Air quality, sections unfinished
By Bob Berwyn
SUMMIT COUNTY — The EPA this month weighed in on a draft plan for I-70 improvements, concluding that the environmental study omitted some important information about environmental justice, as well as localized air quality impacts from tailpipe emissions, tabbed as “mobile source air toxics” in agency jargon. Read the EPA comment letter here, or in the Scribd.com window at the end of this story.
The comments aren’t a red light, or even a speed bump, just a reminder that all aspects need to be considered in project of this magnitude.
The Colorado Department of Transportation recognized the issue in the draft programmatic environmental impact statement for the I-70 plan,especially in the Vail Valley and between Silverthorne and Idaho Springs, where topography and heavy traffic combine to concentrate pollutants, including ultrafine particulates, black carbon, oxides of nitrogen and carbon monoxide. Click here to read a story about the draft plan.
A significant amount of research suggest that people living within 200 meters (about 600 feet) of highways run an increased risk of developing asthma, as well as reduced lung function in children. Research also suggests an increased risk for pulmonary and cardiac mortality for people exposed to highway pollution on a regular basis.
As a result, the EPA is calling for more site-specific studies in subsequent tier 2 evaluations, as the highway department plans on=the-ground projects like interchange improvements or new lanes.
Another glaring hole is the lack of any monitoring whatsoever for particulates in the project corridor. Commenting on the 2003 version of the I-70 plan, the EPA recommended ambient air quality monitoring in the corridor before construction in order to develop some baseline data. At issue are the standards for PM10 and PM 25, referring to two different size thresholds for particulates. Those fine particulates generally don’t come from tailpipe emissions but from re-entrained road dust, according to the EPA.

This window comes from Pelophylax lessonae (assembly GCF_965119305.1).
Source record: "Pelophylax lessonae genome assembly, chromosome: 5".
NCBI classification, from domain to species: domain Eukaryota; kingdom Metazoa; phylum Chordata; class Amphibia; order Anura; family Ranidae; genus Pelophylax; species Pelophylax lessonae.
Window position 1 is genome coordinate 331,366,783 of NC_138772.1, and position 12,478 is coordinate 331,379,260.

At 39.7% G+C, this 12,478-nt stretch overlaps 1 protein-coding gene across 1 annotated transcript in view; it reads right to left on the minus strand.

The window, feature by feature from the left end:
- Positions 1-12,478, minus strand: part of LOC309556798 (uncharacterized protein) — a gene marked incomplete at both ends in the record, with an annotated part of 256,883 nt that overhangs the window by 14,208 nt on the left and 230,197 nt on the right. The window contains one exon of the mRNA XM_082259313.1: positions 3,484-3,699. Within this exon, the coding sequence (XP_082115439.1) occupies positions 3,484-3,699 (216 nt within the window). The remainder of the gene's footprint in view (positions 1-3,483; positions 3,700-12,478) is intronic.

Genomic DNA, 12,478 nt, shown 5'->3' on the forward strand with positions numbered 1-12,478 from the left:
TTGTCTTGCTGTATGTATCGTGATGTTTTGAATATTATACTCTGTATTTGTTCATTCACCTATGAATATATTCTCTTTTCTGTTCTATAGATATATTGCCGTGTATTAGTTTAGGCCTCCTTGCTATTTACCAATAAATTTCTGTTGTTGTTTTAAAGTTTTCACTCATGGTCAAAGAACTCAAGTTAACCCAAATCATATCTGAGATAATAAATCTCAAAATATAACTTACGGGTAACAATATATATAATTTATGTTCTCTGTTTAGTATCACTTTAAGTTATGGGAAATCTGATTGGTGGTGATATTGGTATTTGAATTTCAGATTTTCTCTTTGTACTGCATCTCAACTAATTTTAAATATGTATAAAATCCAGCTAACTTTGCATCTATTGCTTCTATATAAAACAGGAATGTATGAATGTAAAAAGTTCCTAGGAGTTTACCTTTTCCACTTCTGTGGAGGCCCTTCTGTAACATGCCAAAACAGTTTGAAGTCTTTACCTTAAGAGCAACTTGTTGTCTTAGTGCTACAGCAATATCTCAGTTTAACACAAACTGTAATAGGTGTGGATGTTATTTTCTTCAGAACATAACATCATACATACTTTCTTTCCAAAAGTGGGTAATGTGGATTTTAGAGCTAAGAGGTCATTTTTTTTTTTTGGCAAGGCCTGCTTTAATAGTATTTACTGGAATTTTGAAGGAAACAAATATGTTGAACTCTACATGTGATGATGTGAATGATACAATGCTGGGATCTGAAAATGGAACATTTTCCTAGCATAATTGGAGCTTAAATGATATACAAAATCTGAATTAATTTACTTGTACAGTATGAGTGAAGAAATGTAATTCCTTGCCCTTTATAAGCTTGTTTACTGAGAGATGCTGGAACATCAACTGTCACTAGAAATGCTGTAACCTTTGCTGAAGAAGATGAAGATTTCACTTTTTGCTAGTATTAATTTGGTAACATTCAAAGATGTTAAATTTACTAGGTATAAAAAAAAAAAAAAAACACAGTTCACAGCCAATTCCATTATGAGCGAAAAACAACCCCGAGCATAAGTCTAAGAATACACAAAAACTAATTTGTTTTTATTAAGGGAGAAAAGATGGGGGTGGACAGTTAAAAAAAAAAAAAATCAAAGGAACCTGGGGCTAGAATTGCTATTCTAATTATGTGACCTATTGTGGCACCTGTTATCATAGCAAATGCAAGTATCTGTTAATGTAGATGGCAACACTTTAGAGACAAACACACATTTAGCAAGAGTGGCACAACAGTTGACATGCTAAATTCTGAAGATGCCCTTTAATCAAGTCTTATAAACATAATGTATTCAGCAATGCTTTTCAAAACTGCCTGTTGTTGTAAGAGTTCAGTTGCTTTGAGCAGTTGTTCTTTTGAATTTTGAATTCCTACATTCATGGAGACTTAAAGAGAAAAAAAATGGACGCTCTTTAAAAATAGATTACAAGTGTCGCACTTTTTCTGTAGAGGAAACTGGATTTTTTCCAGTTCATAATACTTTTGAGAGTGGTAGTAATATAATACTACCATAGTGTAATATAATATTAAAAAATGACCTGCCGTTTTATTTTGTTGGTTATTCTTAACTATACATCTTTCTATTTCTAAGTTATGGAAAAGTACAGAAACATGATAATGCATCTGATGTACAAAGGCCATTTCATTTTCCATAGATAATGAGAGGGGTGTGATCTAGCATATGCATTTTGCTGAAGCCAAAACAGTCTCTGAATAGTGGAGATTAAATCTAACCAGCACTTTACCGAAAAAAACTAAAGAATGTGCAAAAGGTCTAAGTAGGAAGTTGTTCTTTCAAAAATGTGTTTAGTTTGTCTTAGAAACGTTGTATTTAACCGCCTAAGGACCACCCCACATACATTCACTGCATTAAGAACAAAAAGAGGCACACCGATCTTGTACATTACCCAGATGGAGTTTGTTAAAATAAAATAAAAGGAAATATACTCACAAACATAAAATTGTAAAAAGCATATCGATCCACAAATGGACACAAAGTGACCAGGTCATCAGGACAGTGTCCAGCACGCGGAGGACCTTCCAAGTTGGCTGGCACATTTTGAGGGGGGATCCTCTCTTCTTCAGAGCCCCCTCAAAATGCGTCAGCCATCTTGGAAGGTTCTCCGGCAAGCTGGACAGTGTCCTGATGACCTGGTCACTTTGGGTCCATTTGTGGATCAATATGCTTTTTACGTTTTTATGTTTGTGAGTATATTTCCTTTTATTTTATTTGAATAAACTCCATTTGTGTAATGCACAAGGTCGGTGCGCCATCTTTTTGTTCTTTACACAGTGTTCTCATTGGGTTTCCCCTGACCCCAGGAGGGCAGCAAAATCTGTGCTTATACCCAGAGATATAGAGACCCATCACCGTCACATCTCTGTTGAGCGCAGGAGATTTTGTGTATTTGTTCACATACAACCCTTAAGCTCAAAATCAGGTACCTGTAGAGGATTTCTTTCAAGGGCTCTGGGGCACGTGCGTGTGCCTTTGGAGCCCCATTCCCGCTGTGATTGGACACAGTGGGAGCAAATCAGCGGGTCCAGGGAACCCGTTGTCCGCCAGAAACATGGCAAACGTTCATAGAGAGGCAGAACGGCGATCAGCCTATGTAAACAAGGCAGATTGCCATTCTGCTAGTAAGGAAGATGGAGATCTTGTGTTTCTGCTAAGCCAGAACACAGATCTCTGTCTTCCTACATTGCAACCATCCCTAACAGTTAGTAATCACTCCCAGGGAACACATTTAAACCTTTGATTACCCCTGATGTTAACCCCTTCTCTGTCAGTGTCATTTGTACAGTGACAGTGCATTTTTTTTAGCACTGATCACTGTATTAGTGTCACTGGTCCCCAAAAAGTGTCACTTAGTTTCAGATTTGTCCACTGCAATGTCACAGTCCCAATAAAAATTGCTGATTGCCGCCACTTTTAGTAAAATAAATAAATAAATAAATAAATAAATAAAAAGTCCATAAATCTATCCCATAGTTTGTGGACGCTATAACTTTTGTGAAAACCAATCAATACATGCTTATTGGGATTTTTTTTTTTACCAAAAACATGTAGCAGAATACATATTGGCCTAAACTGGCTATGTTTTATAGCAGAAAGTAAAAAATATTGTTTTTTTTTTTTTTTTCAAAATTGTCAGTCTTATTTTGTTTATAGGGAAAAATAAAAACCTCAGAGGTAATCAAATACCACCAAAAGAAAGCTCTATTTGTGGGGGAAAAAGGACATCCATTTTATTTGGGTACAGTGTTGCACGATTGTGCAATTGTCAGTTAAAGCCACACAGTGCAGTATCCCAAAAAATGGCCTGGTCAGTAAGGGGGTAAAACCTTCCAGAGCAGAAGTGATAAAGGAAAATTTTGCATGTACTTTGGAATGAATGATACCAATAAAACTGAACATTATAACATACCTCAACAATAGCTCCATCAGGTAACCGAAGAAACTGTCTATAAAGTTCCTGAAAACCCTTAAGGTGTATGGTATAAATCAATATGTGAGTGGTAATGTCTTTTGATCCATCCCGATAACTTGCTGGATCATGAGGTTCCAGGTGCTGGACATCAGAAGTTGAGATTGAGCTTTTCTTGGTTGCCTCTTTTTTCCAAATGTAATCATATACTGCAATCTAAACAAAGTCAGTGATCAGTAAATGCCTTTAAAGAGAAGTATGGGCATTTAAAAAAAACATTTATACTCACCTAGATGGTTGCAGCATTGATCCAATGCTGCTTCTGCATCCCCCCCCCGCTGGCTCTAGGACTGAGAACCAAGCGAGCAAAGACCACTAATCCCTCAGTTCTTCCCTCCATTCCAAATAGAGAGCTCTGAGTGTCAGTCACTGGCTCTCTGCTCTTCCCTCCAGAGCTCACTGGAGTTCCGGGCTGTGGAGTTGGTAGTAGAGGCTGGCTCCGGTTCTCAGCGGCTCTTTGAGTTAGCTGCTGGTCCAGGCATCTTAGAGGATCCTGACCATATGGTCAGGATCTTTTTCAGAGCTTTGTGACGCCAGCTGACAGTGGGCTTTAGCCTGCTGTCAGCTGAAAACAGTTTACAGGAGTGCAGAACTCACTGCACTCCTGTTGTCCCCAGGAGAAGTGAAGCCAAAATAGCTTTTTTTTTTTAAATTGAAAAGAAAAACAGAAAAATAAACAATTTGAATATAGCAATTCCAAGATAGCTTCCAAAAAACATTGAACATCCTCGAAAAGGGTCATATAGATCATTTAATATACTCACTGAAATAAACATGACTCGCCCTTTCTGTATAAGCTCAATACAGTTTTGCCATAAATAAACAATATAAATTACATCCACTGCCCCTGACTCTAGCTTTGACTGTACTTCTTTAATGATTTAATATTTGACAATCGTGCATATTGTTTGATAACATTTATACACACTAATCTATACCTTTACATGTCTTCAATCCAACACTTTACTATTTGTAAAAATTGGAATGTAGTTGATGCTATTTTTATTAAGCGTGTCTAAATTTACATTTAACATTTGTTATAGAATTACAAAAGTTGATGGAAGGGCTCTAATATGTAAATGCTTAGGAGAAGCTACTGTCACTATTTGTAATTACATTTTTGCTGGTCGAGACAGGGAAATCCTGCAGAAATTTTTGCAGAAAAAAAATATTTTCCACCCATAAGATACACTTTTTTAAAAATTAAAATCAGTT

The EPA also expressed concern about potential impacts to water quality, especially with regard to the plan to use a Colorado general stormwater construction permit for stormwater discharge. According to the EPA, that level of permitting won’t adequately protect aquatic resources in the I-70 corridor. Instead, the agency called for site-specific permitting for larger projects that may contribute to a violation of water quality standards.
The EPA also restated its concerns about impacts to streams that are already listed as impaired. The federal agency wants a CDOT commitment that the project won’t do additional damage to streams that are already hard-hit by traction sand and other impacts.
And in keeping with a stronger emphasis on environmental justice, the EPA said CDOT’s I-70 study “does not adequately address low-income and minority populations for the purpose of analysis of programmatic alternatives.”
Environmental justice addresses the issue of whether low-income and minority populations carry a disproportionate share of the environmental impacts associated with a project. To use a specific example related to air quality issues, the question the agency has to ask is whether the low-income residents in Dillon Valley, for example, will take a big hit in air quality impacts as a result of I-70 improvements without having a chance to comment on the draft study.
The EPA comment letter specifically singles out Gypsum, Avon, Dillon, Silver Plume and the Lawson/Downieville/Dumont areas as having minority communities that should have been identified in the draft study. The EPA acknowledged that CDOT has done significant outreach, but points out that the draft study defers identification of minority communities to the Tier 2 analysis “making it more difficult to discuss details of potential (environmental justice) impacts at the PEIS stage …”
Learn more about the EPA and environmental justice by reading these two Summit Voice stories:
Links to all the CDOT documents are online here.
Filed under: air quality, Environment, I-70, Summit County Colorado, transportation Tagged: | air quallity, CDOT, Colorado Department of Transportation, Environmental justice, EPA, I-70, Particulate, Summit County, Summit County Colorado, Summit County News, transportation, United States Environmental Protection Agency